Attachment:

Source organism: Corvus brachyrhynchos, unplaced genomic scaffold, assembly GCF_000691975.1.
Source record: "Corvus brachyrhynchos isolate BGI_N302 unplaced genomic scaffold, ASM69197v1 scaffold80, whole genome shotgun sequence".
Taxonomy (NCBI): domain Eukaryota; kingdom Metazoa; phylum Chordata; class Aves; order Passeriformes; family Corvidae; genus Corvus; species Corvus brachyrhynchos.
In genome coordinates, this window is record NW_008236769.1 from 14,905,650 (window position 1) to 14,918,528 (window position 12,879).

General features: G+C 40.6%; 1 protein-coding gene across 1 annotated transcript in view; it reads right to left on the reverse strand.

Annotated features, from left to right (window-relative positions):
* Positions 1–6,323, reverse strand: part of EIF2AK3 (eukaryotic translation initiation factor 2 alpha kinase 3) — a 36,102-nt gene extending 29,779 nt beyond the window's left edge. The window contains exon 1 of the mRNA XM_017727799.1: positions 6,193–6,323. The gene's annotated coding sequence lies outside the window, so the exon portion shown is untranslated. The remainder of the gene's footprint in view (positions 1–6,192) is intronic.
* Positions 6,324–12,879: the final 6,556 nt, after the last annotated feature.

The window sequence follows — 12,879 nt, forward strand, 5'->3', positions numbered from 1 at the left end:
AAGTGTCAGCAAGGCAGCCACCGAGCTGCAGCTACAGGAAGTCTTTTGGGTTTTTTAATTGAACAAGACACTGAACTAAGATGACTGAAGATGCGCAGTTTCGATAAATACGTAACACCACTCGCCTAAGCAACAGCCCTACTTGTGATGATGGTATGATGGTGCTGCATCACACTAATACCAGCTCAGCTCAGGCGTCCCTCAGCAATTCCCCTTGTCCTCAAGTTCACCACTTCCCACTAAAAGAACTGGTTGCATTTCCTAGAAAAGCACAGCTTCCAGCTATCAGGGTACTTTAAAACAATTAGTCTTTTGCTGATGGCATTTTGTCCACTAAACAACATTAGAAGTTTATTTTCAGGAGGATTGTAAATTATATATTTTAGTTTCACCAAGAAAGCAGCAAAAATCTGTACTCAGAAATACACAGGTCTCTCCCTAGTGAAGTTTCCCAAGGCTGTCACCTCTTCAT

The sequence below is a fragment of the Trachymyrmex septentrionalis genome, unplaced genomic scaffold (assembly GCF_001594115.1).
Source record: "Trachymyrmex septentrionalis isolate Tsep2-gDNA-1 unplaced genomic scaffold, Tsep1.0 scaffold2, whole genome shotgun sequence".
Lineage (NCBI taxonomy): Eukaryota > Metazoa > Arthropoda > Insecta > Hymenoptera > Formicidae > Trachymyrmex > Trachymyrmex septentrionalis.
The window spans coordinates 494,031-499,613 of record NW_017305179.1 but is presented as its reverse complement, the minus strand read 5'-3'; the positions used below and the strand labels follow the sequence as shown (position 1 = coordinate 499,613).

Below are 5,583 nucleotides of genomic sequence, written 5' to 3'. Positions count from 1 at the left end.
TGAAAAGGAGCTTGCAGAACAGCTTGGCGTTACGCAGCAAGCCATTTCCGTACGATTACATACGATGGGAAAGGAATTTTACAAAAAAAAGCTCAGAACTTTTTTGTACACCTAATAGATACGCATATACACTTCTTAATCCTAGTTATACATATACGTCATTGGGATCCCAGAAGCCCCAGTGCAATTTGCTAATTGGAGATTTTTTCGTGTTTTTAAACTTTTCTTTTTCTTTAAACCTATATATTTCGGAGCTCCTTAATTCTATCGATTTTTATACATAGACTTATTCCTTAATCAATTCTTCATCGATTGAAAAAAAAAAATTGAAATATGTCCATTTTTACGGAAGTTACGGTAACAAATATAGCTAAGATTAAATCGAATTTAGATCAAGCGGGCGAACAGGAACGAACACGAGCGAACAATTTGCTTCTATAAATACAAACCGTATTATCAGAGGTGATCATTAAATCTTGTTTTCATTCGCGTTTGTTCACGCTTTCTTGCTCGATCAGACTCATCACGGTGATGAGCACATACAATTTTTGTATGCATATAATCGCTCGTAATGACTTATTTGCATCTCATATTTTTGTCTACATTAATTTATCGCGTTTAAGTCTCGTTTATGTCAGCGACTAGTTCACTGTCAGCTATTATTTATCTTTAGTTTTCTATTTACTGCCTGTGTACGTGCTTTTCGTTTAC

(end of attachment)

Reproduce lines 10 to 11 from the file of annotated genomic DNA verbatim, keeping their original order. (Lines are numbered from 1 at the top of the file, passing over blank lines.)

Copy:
AAGTGTCAGCAAGGCAGCCACCGAGCTGCAGCTACAGGAAGTCTTTTGGGTTTTTTAATTGAACAAGACACTGAACTAAGATGACTGAAGATGCGCAGTTTCGATAAATACGTAACACCACTCGCCTAAGCAACAGCCCTACTTGTGATGATGGTATGATGGTGCTGCATCACACTAATACCAGCTCAGCTCAGGCGTCCCTCAGCAATTCCCCTTGTCCTCAAGTTCACCACTTCCCACTAAAAGAACTGGTTGCATTTCCTAGAAAAGCACAGCTTCCAGCTATCAGGGTACTTTAAAACAATTAGTCTTTTGCTGATGGCATTTTGTCCACTAAACAACATTAGAAGTTTATTTTCAGGAGGATTGTAAATTATATATTTTAGTTTCACCAAGAAAGCAGCAAAAATCTGTACTCAGAAATACACAGGTCTCTCCCTAGTGAAGTTTCCCAAGGCTGTCACCTCTTCAT

The sequence below is a fragment of the Trachymyrmex septentrionalis genome, unplaced genomic scaffold (assembly GCF_001594115.1).